The leaders of Sudanese government and the Sudan People's Liberation Movement have agreed to withdraw their troops from the disputed Abyei region.
The leaders of Sudanese government and the Sudan People's Liberation Movement have agreed to withdraw their troops from the disputed Abyei region and allow soldiers from Ethiopia to serve as peacekeepers there. It is an important first step toward bringing peace and security to the region, and the United States urges that the agreement be quickly implemented.
Fighting erupted in Abyei state last month. Sudanese troops took control of key towns, sending tens of thousands of people fleeing their homes. The humanitarian situation deteriorated and aid workers were denied access to many of the displaced.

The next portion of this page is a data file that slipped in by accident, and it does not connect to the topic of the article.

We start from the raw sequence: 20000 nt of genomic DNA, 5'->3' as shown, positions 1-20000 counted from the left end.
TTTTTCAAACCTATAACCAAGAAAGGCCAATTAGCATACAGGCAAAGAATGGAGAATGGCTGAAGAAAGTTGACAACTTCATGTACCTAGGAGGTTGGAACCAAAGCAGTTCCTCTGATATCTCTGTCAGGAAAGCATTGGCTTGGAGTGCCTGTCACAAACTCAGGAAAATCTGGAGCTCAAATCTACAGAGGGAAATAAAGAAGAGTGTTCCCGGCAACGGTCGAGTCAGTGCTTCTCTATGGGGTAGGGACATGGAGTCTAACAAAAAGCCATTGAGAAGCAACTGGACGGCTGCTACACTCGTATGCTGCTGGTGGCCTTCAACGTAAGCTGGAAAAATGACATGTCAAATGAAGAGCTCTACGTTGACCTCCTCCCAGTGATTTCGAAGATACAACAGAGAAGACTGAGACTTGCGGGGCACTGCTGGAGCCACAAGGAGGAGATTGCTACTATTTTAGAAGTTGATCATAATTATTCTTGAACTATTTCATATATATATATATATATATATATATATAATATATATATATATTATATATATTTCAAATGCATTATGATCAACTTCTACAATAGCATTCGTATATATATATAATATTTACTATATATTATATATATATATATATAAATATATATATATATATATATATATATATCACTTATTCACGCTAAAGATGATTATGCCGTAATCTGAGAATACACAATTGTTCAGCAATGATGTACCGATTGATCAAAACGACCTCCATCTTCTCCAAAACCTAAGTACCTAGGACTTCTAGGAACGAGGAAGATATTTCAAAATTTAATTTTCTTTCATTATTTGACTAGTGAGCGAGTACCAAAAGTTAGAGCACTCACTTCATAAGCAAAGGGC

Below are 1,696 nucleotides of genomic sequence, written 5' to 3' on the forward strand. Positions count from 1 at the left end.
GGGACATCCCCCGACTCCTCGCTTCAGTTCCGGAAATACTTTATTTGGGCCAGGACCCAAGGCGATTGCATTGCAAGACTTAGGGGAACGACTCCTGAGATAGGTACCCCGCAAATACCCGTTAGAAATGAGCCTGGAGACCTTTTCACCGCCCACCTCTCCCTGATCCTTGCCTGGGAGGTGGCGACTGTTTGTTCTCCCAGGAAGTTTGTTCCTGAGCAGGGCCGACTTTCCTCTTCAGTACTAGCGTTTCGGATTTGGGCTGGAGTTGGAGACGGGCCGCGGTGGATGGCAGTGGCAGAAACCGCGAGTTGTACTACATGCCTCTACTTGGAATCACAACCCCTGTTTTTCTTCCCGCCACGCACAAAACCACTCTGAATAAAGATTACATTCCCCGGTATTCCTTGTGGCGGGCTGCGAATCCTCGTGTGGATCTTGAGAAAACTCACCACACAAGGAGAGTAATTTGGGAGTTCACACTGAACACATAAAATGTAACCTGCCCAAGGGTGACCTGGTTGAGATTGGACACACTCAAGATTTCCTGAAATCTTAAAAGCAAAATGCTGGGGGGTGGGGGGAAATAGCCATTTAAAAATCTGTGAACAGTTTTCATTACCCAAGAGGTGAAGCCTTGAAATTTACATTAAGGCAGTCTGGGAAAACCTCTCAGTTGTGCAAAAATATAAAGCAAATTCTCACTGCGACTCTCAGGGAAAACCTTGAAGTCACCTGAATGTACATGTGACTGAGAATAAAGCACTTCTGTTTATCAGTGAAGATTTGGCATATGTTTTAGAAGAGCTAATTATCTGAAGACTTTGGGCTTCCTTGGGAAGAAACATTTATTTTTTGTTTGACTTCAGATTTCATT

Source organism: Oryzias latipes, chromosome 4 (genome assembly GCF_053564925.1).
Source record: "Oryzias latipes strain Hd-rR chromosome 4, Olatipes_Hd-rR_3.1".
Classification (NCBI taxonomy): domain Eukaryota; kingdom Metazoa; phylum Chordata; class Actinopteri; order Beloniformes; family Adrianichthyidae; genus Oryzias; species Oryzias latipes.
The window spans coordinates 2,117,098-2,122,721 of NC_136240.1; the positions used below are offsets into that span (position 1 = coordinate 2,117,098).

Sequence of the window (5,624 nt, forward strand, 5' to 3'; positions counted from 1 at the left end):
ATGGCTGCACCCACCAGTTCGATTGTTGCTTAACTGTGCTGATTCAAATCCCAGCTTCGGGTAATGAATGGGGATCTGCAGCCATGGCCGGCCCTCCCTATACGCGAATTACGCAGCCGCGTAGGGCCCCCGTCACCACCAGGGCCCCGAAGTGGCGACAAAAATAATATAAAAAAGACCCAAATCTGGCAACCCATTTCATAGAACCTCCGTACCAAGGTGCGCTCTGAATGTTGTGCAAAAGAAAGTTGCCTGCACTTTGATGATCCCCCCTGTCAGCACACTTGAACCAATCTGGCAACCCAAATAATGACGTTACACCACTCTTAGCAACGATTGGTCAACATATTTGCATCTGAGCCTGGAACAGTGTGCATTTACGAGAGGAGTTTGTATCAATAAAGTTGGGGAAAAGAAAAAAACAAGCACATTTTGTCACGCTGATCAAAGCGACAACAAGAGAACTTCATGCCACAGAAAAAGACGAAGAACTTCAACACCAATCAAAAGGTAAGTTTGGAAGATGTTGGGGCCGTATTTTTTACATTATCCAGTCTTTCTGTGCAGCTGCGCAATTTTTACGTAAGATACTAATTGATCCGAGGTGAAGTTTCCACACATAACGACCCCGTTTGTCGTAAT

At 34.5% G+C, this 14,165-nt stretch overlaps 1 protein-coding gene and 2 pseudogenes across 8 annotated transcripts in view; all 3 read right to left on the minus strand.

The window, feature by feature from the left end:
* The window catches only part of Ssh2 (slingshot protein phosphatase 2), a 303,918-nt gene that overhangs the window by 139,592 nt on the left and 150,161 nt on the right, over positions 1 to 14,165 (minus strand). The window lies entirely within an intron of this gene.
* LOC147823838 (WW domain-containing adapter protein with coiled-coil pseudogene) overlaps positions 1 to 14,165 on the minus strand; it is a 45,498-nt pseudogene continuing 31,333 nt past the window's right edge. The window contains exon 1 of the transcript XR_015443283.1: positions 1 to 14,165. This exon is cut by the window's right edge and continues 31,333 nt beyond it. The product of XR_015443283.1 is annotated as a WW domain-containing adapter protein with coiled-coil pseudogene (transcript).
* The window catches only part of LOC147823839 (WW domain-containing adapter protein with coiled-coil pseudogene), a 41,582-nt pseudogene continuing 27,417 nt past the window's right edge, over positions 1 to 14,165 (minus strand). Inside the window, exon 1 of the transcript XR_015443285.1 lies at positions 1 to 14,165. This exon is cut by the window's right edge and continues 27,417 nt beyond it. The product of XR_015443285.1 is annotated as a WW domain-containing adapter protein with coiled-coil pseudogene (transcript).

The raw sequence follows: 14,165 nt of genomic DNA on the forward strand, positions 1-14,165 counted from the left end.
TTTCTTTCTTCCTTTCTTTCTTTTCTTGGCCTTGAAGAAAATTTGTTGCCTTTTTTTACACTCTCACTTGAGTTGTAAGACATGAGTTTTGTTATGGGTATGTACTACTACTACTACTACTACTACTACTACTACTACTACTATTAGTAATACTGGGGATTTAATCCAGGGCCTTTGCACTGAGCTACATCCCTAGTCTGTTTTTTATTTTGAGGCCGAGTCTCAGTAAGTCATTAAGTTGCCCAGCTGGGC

The truce agreement followed an intense diplomatic effort, one greatly aided by South African President Thabo Mbeki and an African Union high-level implementation panel. Ethiopian Prime Minister Meles Zenawi and UN Special Representative of the Secretary General for Sudan Haile Menkerios also played a critical role. Top U.S. officials including President Barack Obama and Secretary of State Hillary Clinton have taken a personal interest in advocating for peace in Sudan. Secretary Clinton met personally with the parties in Addis Ababa last week.
The fighting in Abyei isn't the only crisis facing the people of Sudan, however, and the work of bringing peace to the region is not done. Violence continues in Sudan's Southern Kordofan state, and the United States is deeply concerned about reports of attacks targeting individuals based on their political affiliation and ethnicity. We continue to call on all parties to immediately end the conflict there and provide unfettered access to humanitarian aid workers so that they can provide needed humanitarian assistance to innocent civilians affected by fighting in the region.